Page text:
The majority of people in the world probably don’t like to think about their own death, for good reasons I’d imagine. As adults, we are aware that we’ll one day have to face our own mortality. Nobody lives forever. For millions of people diagnosed with terminal illnesses each year, facing your mortality can come much sooner than expected. These people struggle to accept the diagnosis they have been given, many fight their illness in whichever ways they can for as long as possible, and likely suffer with much pain -- physically, emotionally, and mentally. The thing all of these people have in common is how their illness ends. The word “terminal”, as I’m sure you are aware, means the disease is likely incurable and will ultimately lead to the death of the patient. What can be different however, is how and when the end finally comes. Some choose to end their life before the illness takes it away. Currently, assisted suicide is legal in at least four countries and four US States (“Vermont Becomes 4th State to Approve Doctor-assisted Suicide Law“).
Assisted suicide first gained massive public attention in the 1990’s with Jack Kevorkian, also known as “Doctor Death”. Kevorkian was a Michigan doctor who helped euthanize over 100 people between 1990 and 1998 before his arrest in 1999. Most of the people that Kevorkian helped were terminally ill, and they were given a dose of barbiturates intravenously or ended their life by carbon monoxide poisoning with a mask. The patient was instructed to push a button or flip a switch to begin the euthanasia process themselves. Upon his arrest, Kevorkian had both supporters and critics. Some critics saw him as a monster, helping to prematurely end the life of another human being. Supporters saw him as a godsend, helping to end the suffering of those in unspeakable amounts of incurable pain. This newfound attention that assisted suicide gained began to shed a light on a topic we couldn’t ignore: should terminally ill people be allowed to have this choice? Before one should answer, it’s important to understand why a person would make this choice in the first place.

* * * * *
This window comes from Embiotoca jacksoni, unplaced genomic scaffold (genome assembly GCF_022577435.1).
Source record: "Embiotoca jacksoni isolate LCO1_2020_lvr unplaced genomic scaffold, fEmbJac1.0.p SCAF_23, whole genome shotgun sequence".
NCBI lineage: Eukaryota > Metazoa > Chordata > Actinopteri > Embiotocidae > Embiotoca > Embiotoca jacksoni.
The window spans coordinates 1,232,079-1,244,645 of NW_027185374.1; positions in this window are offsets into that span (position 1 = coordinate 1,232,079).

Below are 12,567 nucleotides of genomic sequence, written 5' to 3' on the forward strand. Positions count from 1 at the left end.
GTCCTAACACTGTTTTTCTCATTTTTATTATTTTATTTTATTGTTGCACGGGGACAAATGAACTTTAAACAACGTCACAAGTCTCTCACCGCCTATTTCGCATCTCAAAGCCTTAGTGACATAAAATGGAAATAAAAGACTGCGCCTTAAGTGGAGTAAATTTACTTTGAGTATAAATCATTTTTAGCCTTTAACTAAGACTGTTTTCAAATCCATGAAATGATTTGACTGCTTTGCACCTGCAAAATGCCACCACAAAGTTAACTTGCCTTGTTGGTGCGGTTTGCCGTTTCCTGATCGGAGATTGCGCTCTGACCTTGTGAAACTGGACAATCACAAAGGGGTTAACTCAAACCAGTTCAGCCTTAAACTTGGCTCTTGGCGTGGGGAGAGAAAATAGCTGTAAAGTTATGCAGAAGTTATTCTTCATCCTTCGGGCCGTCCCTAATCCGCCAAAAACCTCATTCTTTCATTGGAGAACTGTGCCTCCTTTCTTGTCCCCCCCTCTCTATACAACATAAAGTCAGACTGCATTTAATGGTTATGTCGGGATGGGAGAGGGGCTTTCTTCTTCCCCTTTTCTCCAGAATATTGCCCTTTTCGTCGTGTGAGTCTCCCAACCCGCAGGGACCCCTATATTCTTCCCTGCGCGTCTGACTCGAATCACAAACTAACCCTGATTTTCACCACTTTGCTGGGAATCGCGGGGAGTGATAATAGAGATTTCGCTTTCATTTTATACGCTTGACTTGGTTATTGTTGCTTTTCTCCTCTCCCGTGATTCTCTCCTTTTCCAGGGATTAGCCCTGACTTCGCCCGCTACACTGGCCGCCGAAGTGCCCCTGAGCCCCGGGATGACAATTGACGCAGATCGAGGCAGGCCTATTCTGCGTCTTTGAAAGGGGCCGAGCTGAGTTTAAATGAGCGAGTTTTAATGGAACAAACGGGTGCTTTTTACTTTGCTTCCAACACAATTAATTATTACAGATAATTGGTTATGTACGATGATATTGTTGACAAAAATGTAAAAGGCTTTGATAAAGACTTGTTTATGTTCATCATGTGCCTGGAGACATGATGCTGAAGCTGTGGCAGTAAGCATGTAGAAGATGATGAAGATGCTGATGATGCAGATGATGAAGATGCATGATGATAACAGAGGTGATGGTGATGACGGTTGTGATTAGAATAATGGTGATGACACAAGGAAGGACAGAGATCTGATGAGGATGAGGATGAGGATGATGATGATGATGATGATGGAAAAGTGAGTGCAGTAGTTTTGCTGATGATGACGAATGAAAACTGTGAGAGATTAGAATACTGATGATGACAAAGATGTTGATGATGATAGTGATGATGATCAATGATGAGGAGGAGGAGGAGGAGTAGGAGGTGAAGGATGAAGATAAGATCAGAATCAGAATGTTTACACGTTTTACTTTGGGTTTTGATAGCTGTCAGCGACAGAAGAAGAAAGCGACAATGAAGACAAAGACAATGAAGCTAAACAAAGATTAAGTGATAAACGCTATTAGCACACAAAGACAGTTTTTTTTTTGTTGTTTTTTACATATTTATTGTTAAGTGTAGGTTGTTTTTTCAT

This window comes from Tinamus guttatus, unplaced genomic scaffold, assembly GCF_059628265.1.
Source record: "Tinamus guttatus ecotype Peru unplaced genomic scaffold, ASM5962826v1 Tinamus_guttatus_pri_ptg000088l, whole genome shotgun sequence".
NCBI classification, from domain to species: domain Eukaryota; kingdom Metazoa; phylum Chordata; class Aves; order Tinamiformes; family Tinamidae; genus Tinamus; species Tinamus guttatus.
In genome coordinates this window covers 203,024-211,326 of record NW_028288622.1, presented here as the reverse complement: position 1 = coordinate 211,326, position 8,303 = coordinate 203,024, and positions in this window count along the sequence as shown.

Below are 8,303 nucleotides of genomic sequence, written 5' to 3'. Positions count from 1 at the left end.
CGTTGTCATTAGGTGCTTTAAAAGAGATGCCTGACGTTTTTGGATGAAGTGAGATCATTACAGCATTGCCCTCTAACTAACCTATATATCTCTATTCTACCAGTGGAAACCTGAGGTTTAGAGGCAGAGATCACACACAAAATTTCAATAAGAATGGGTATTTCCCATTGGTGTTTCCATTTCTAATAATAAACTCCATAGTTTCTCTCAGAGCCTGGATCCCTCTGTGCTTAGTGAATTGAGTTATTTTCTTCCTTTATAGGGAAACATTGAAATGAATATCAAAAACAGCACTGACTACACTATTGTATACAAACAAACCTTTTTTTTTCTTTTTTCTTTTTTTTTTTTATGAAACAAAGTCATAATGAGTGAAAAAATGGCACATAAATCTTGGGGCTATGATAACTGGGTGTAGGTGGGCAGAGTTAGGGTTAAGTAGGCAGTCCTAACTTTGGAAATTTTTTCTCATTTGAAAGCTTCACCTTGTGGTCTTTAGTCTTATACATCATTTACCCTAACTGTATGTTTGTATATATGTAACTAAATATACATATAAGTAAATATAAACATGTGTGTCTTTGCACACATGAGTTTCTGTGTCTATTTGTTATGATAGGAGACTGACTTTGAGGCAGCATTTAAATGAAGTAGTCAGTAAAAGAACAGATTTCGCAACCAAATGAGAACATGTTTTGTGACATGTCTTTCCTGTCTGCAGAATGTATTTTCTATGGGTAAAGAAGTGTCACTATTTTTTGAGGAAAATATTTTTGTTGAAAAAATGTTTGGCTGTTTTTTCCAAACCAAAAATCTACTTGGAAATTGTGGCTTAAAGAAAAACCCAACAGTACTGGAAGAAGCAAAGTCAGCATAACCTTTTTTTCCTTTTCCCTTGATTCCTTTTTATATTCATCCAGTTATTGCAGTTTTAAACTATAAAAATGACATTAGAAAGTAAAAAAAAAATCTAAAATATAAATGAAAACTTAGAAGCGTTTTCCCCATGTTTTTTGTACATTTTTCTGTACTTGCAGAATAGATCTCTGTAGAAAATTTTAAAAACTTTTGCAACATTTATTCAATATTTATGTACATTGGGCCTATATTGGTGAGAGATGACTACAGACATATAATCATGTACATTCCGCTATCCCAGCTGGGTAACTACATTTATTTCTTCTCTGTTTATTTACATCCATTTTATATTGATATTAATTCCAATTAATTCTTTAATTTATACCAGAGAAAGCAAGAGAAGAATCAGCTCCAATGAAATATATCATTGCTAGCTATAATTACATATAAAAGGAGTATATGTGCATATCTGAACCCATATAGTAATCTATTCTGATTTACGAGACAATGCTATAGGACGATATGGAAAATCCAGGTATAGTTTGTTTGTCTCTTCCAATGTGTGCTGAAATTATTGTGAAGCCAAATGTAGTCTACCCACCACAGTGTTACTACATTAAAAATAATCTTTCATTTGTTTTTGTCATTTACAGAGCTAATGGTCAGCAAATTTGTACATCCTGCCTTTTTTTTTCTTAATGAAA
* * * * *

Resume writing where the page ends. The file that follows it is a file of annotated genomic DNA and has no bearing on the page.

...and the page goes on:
In John Zaritsky’s documentary, The Suicide Tourist, he followed a man by the name of Craig Ewert. Ewert was diagnosed with ALS (Lou Gehrig’s disease) and was rapidly deteriorating and facing full paralysis. He had sought the assistance of an organization in Switzerland called Dignitas, because the country he currently lived in did not allow assisted suicide. To date, Switzerland is the only country that allows non-citizens to travel to for the procedure. During the documentary, Ewert explained why he had made his choice:
At this point, you know, I've got two choices. I either actually go through with it, or I say, "You know what? I'm too scared right now. I don't want to do it." If I go through with it, I die, as I must at some point. If I don't go through with it, my choice is essentially to suffer and to inflict suffering...